Zen in daily life

Zen teacher Dogen and the Soto approach to Zen

The Role of Zen in Modern Age

By zen master Prof. Masunaga Reiho

From Zen Beyond Zen by Prof. Masunaga Reiho, Chapter 5, Page 19, 1960.

Modern times can be called the emerging age of humanism. It grew from awareness of humanity and established the autonomy of human beings in contrast to the tyranny of the Middle Ages. Human awareness spurred the development of knowledge from myth to science.

Humanism emphasized individualism and science. For several centuries since the Renaissance these were important factors in creating the modern age.

They helped establish the politics, ethics and social conduct that we know today. They also laid the groundwork for democracy and socialism. Science advanced quickly. It built up knowledge that could not even be imagined in ancient times. In this way modern civilization came into being.

But from here two problems arose. One is the danger of annihilation inherent in modern warfare. The other is the increasing strength of social organization due to the development science. These problems deepened the anxiety of the modern human being. Social and scientific advances seem to have outrun the ability of people who would use them. Some of the users suffer from warped wills; the lack of moral strength. As science progresses human qualities seem to deteriorate. To correct this imbalance we must increase human compassion. Of course, individual good will is important, but in this age it is necessary to stress ethics. From the standpoint of humanity as a whole. We tend to look with amazement at the greatness of science but to remain blind to moral considerations. This is one of the major sources of the anxiety so prevalent today. Essentially this ethical problem is a religious one. From the standpoint of humanity as a whole, we can advance only by breaking through this dead end. The modern crisis stems from the increasing complexity of mechanical and social system.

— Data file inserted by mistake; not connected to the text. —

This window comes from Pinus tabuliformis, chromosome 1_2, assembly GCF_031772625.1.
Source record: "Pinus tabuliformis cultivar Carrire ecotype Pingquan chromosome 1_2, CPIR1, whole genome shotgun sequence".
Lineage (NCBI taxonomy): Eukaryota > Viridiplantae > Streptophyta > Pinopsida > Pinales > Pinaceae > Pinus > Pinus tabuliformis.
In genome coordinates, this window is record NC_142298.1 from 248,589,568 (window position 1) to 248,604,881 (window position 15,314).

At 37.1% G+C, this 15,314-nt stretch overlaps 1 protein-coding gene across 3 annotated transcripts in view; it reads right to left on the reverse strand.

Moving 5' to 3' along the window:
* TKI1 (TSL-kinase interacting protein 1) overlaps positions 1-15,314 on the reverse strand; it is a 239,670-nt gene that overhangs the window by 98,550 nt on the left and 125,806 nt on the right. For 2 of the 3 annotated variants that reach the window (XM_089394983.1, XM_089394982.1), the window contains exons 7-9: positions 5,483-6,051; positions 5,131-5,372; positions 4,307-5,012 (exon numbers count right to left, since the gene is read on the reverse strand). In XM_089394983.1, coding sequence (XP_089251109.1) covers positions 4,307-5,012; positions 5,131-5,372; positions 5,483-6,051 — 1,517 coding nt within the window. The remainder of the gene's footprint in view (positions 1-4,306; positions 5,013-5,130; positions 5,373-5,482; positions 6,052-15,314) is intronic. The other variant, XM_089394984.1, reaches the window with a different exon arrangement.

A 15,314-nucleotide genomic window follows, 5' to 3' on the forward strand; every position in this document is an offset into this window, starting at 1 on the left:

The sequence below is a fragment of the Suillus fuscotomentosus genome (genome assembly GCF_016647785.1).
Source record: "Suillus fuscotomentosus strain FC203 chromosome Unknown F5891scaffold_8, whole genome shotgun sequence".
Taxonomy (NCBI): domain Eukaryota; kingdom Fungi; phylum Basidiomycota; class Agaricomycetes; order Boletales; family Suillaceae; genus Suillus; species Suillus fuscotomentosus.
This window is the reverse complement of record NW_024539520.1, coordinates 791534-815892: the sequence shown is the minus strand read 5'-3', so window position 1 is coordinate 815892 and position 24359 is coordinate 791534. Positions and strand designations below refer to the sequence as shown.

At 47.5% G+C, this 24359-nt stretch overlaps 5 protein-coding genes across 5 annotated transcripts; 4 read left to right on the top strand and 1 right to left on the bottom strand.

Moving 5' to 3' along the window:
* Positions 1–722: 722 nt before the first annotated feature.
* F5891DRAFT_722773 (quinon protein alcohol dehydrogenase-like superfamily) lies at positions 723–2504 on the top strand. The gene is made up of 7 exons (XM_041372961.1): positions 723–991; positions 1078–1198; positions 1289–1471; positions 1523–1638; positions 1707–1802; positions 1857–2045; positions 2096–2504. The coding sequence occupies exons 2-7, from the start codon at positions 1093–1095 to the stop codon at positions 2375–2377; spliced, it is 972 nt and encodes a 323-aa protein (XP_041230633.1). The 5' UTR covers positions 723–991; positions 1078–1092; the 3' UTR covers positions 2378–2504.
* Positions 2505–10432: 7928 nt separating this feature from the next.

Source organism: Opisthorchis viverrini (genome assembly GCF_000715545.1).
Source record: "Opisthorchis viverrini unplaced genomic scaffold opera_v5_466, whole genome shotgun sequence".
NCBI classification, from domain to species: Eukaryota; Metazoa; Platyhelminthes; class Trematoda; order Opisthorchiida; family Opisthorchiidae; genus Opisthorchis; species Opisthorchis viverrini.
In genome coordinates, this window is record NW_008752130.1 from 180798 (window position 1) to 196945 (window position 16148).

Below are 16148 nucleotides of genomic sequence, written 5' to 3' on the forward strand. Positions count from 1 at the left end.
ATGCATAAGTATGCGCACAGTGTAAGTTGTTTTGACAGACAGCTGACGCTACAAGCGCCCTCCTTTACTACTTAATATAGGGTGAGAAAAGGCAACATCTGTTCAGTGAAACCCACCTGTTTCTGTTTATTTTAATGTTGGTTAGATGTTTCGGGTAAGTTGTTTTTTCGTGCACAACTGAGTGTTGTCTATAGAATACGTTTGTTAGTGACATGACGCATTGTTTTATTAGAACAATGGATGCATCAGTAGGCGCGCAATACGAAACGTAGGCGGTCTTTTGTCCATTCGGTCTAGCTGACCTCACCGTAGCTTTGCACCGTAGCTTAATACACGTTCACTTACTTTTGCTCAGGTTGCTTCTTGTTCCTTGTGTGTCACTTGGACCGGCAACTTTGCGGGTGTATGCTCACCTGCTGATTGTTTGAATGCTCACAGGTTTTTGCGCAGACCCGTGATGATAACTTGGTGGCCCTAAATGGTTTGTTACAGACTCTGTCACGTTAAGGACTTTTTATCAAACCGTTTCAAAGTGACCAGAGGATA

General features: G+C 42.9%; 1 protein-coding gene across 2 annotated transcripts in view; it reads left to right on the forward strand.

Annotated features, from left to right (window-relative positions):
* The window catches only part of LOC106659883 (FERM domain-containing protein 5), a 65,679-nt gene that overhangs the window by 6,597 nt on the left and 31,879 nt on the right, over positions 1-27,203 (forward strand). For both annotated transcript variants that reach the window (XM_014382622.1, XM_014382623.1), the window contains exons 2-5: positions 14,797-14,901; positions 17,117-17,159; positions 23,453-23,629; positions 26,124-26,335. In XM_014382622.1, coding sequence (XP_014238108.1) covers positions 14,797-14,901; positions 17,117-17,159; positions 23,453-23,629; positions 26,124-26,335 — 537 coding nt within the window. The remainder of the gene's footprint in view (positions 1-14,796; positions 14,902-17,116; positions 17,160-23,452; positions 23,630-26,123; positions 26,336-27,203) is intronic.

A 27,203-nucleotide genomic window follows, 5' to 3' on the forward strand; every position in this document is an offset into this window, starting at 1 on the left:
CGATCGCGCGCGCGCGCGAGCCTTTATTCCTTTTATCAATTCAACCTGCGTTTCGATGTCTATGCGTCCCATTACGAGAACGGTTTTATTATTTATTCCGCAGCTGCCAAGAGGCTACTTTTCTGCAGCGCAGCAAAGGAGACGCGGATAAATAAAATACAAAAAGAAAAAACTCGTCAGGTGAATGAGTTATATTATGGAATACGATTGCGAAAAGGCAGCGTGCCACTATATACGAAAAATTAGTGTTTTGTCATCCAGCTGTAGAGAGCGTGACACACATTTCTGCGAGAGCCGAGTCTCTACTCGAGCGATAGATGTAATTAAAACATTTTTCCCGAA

One way out of this impose, may be Zen. Zen is a practice that penetrates to one's true self through cross-legged sitting and lead to vitalize this self in daily life. Zen frees the human being from the enslavement to machines and enables him to return to his basic humanity. It also eases the mental tension that comes from cultural fatigue and brings peace of mind. Zen maximizes the present moment through full awareness in daily life.

With its emphasis on the idea of Buddha-mind Zen helps the human being to fulfill his potentialities, It can guide Science into less destructive channels. Since it's basic standpoint transcends dualism; Zen offers some hope of softening the ideological conflict that now threatens human existence. The mode of unity has characterized Eastern culture. As Seng-Chao (384-1414) said: Heaven end earth are of the same root. All things are identical with me. The West, on the other hand, has emphasized dualism. From this grew science and philosophy.

Eastern unity, while important to religion, has tended to limit scientific progress, Western dualism, while necessary to science does not leave much room for religions development. The culture of the future must embrace the strong points of both Western scientific thought and Eastern religious intuition. Zen offers some respect of cutting through this apparent conflict and setting the stage for creative use of both science and religion. For Zen has the potentialities for guiding science without departing from the true religious spirit.

This seems to me the role of Zen in the modern world.